Linux Syslog – Configuring a Logging Server

linux syslogSyslog is an IETF 5424 standard, and it is the most common method used for computer message logging. It is the foundation for most network management systems and security auditing applications. Syslog’s major strength is its support for just about every computing and network device from low-end printers to high-end routers and firewalls. This is what allows syslog to poll and collate common debugging information, error notifications and system alerts from every device on the network. Syslog stores all the messages from every device on the network in a local repository for use by a network management system to give the administrator a network-wide view from a single station.

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Syslog Protocol

Syslog’s architecture is based upon the concept of messages and facility codes. A message is sent labeled with a facility code to differentiate the types of application that sent it. It’s also assigned a severity code. The model is a Client/Server with the clients (logging hosts) sending messages up to a max 1024 bytes to the syslog server using either TCP or UDP on port 514.

Syslog Facility

A message is labeled with an indicator as to which one of the software types generated the message. These are actually simple categories syslog defines to allow it to handle messages differently and specifically for each type. They are identified by keywords: auth, authpriv, cron, daemon, FTP, lpr, kern, mail, news, syslog, user, uucp local0 … local7.

A facility has an ID, for example kern = 0 and cron =9, however these are not consistent across operations systems or syslog implementations.

Syslog Severity Levels

The message severity levels are standard and they are listed in seven levels from debug at level 7 being the least severe up to emergency at level 0.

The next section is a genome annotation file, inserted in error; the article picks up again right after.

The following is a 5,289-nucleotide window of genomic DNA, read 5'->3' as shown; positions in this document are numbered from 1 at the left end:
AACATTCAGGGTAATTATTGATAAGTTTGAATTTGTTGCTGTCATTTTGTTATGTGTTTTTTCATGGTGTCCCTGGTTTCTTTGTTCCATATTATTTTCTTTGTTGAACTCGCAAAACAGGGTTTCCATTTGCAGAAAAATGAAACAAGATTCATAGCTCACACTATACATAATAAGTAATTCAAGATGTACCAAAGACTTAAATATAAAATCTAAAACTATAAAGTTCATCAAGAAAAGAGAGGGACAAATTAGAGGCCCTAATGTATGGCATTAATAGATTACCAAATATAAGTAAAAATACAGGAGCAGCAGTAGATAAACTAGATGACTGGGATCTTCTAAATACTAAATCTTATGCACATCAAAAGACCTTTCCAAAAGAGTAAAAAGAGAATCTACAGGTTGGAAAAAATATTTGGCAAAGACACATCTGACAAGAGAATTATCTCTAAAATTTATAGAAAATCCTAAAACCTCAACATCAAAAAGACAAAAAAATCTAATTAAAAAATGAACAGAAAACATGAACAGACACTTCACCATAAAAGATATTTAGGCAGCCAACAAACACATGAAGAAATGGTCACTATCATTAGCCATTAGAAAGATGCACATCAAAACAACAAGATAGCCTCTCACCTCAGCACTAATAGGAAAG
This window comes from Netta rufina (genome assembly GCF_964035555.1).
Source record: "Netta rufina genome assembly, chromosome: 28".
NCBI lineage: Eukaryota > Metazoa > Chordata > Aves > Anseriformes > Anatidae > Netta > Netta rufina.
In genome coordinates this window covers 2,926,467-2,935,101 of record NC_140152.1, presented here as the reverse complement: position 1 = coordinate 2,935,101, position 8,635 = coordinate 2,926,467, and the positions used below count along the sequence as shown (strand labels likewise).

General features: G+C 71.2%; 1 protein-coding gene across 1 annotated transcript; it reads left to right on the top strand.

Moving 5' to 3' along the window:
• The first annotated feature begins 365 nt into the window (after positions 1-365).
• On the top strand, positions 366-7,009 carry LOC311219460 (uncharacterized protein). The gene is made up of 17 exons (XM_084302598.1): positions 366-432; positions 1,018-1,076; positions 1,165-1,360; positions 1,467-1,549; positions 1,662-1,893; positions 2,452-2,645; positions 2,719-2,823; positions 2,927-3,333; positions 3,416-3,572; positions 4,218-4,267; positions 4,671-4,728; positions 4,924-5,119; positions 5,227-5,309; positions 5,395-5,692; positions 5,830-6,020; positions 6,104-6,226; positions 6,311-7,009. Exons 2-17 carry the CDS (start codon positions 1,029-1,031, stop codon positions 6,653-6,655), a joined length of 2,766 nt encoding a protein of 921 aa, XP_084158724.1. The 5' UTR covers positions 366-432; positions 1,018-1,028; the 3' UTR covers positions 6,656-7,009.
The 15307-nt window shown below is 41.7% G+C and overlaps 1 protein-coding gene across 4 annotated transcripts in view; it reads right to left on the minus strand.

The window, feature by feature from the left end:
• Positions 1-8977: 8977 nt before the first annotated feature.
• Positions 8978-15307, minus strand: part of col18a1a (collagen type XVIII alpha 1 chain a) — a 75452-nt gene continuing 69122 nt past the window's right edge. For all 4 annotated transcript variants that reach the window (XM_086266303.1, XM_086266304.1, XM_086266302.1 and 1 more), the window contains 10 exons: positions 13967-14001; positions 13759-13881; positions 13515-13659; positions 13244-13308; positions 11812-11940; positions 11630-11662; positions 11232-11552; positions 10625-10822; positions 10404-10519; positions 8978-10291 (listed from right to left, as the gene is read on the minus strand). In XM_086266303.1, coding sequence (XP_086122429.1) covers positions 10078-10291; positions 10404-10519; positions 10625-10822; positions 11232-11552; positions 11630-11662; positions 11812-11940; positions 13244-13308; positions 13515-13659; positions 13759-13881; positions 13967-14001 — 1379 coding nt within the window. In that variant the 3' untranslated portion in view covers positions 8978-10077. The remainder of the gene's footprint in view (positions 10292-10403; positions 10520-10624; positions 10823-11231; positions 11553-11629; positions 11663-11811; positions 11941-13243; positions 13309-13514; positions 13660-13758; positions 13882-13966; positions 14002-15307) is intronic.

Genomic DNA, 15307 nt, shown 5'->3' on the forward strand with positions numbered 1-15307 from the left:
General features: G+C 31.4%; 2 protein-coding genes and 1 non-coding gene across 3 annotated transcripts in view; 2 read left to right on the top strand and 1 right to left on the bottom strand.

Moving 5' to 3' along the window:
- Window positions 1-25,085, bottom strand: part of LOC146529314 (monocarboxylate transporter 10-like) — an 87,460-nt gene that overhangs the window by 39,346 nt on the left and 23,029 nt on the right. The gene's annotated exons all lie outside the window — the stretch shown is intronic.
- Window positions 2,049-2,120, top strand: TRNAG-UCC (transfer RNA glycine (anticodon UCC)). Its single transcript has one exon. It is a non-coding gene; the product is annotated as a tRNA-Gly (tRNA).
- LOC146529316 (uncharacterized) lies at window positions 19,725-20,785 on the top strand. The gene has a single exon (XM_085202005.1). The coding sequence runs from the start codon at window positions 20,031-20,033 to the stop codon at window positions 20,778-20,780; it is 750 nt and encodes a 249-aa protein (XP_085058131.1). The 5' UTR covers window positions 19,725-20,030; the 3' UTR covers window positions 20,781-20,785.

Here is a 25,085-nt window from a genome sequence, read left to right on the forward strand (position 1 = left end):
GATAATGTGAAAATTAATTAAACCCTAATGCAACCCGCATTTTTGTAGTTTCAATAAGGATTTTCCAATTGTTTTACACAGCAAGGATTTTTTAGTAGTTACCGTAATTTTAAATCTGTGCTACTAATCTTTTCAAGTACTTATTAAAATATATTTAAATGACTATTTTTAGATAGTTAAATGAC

CodeSeverityDescription
0EmergencySystem is unusable.
1AlertAction must be taken immediately.
2CriticalCritical conditions.
3ErrorError conditions.
4WarningWarning conditions.
5NoticeNormal but significant condition.
6InformationalInformational messages.
7DebugDebug-level messages.

 

Message Format

A Syslog message takes the form: < PRI > HEADER MSG

Length 0 – 1024 bytes

PRI – stands for priority.

<PRI > one byte
Severity level 3 bits  0-7Facility 5 bits

 

The Priority level is calculated by (value of the Facility x 8) + severity level

Example: a facility value of kernel message = 0 x 8 + severity level 1 = priority of <1>

Header

The header contains a timestamp, which is the time the message was generated. It also holds the IP address of the host.

Message

Tag: – The name of the process that generated the message

Content: – The message body

The next section deals with command line configuration.

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Configuring Syslog on Linux

Configuring logging on a Linux system is very important as logs allow administrators to troubleshoot issues both at the application and network layers and without logs (alerts, errors and notifications) they would be working blind.